Skin Tag - Western SummaryWestern Medicine Summary

Western Medicine

Western Summary

Skin tags are also called acrochordons or fibroepithelial polyps. They are present in nearly 50% of the population and are benign growths that develop over skin creases such as around the neck, eyelids, armpits, under the breasts, and the groin.[2] They are usually harmless unless they are irritated when rubbed or scratched by jewelry, shaving, or clothing.

Symptoms

Skin tags are fleshy and soft projections of skin with a narrow stalk. Skin tags are typically small, like the size of a grain of rice, but some can be over 10 cm in diameter.[1] Irritated skin tags can cause itching, pain, bleeding and occasionally become infected.

Causes

Skin tags develop due to many factors: 

  • Friction: Since skin tags tend to form over areas with frequent rubbing such as skin folds, it is believed that they form and grow because of friction.[3] 
  • Metabolic diseases: Skin tags are more common in middle-aged, overweight, and diabetic adults. Skin tag development is closely associated with metabolic syndrome,[4] where sugar and fat metabolism is abnormal.[5] Along the same line, insulin resistance is associated with colon polyps, diabetes and obesity. This may explain why people with skin tags are also more likely to have colon polyps.[6] 
  • Hormones: Hormones, such as estrogen, may cause skin tag formation,[7] which may explain why they are more common in pregnant women.[8] 
  • Genetics: There is likely a genetic cause to skin tags since they are more prevalent in relatives.[9] Every once in awhile, skin tags can be associated with polycystic ovarian syndrome,[10] and other genetic syndromes, such as acromegaly[11] and Birt-Hogg-Dube syndrome.[12]

Treatments

Skin tags are benign and do not require medical treatment unless they are irritated, or when cosmetics is a concern. There are no creams that have been shown to eliminate skin tags. There are several treatments that can be useful and should be discussed with a medical provider:[3,13]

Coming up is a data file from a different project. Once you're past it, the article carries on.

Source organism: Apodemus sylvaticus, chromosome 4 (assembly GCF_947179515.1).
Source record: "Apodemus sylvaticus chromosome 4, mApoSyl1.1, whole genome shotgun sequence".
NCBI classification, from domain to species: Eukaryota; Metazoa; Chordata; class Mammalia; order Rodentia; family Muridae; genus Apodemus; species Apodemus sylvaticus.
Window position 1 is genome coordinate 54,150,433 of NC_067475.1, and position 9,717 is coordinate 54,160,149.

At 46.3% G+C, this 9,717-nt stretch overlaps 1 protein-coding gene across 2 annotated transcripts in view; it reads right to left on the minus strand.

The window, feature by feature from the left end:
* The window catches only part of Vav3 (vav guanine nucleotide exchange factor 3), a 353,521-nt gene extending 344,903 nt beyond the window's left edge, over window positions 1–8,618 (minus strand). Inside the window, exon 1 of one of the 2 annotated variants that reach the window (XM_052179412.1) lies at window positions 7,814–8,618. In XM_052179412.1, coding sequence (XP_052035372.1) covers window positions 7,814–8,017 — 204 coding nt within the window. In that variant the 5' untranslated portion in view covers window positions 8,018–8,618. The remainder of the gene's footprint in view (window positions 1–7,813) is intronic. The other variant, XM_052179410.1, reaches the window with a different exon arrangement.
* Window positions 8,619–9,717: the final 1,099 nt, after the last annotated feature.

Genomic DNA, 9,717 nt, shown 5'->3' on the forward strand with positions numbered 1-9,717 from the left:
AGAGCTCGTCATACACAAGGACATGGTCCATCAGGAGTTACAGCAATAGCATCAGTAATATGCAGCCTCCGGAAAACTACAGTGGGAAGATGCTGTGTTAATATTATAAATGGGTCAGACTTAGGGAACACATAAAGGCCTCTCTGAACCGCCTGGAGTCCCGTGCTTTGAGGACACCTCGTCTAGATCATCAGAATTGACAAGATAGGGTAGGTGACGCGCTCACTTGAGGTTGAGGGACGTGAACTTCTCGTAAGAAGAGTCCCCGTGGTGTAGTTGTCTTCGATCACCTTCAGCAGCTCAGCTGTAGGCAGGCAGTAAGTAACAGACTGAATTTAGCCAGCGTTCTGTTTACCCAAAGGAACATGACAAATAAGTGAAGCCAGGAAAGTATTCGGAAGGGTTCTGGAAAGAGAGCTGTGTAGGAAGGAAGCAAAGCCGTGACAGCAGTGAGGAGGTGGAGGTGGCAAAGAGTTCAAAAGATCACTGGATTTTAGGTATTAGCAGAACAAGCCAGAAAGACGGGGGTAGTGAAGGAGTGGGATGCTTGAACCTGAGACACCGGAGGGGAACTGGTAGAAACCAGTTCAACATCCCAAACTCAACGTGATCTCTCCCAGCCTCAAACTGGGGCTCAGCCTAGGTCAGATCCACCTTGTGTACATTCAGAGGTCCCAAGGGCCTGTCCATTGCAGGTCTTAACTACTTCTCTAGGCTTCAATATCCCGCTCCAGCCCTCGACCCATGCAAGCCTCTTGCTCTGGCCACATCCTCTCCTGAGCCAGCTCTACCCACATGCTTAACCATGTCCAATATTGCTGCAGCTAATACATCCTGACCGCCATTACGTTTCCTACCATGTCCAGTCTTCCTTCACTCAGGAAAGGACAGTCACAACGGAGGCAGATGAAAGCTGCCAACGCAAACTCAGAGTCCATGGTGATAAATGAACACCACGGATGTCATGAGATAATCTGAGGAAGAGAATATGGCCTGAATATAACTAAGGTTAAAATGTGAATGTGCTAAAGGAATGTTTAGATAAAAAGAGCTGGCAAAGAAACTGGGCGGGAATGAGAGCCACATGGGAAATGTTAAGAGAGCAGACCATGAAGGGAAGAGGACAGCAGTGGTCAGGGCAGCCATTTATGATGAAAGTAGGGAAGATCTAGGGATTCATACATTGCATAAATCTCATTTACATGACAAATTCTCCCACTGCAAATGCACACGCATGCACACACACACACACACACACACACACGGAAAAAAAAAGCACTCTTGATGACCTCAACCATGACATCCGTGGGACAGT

• Cryotherapy: This treatment involves freezing the skin tags with liquid nitrogen. 
  • Cautery: The skin tag can be directly burned. This leaves a small wound that will heal with a small scar in the area of treatment. 
  • Scissor based removal: This skin tag can be clipped off with scissors after the skin is numbed. This leaves behind a small wound that will heal on its own.
  • Ligation (tying off the base): A suture or copper wire is tied around the stalk of the skin tag to shut off the blood supply. This should only be performed after consulting with a licensed medical provider.

Diet/Exercise: Healthy diet, exercise and weight loss can be helpful in reducing skin tag formation and growth.[8] There are no specific diets that have been shown to reverse skin tags after they have formed.

1.    Ilango N, Jacob J, Gupta AK, et al. Acrochordon--a rare giant variant. Dermatol Surg.2009;35(11):1804-1805; PMID: 19732115.

2.    Banik R, Lubach D. Skin tags: localization and frequencies according to sex and age. Dermatologica.1987;174(4):180-183; PMID: 3582706.

3.    Allegue F, Fachal C, Perez-Perez L. Friction induced skin tags. Dermatol Online J.2008;14(3):18; PMID: 18627719.

4.    Akpinar F, Dervis E. Association between acrochordons and the components of metabolic syndrome. Eur J Dermatol.2012;22(1):106-110; PMID: 22063265.

5.    Shah R, Jindal A, Patel N. Acrochordons as a cutaneous sign of metabolic syndrome: a case-control study. Ann Med Health Sci Res.2014;4(2):202-205; PMID: 24761238.

6.    Oran M, Erfan G, Mete R, et al. Association of colon adenomas and skin tags: coincidence or coexistence? Eur Rev Med Pharmacol Sci.2014;18(7):1073-1077; PMID: 24763889.

7.    El Safoury O, Rashid L, Ibrahim M. A study of androgen and estrogen receptors alpha, beta in skin tags. Indian J Dermatol.2010;55(1):20-24; PMID: 20418971.

8.    Kumari R, Jaisankar TJ, Thappa DM. A clinical study of skin changes in pregnancy. Indian J Dermatol Venereol Leprol.2007;73(2):141; PMID: 17458033.

9.    Rasi A, Soltani-Arabshahi R, Shahbazi N. Skin tag as a cutaneous marker for impaired carbohydrate metabolism: a case-control study. Int J Dermatol.2007;46(11):1155-1159; PMID: 17988334.

10.    Lowenstein EJ. Diagnosis and management of the dermatologic manifestations of the polycystic ovary syndrome. Dermatol Ther.2006;19(4):210-223; PMID: 17004997.

11.    Ben-Shlomo A, Melmed S. Skin manifestations in acromegaly. Clin Dermatol.2006;24(4):256-259; PMID: 16828406.

12.    Palmirotta R, Savonarola A, Ludovici G, et al. Association between Birt Hogg Dube syndrome and cancer predisposition. Anticancer Res.2010;30(3):751-757; PMID: 20392993.

13.    Schwartz RA. Acrochordon Treatment & Management. Medscape.com. Updated August 18, 2015. Accessed January 18, 2016.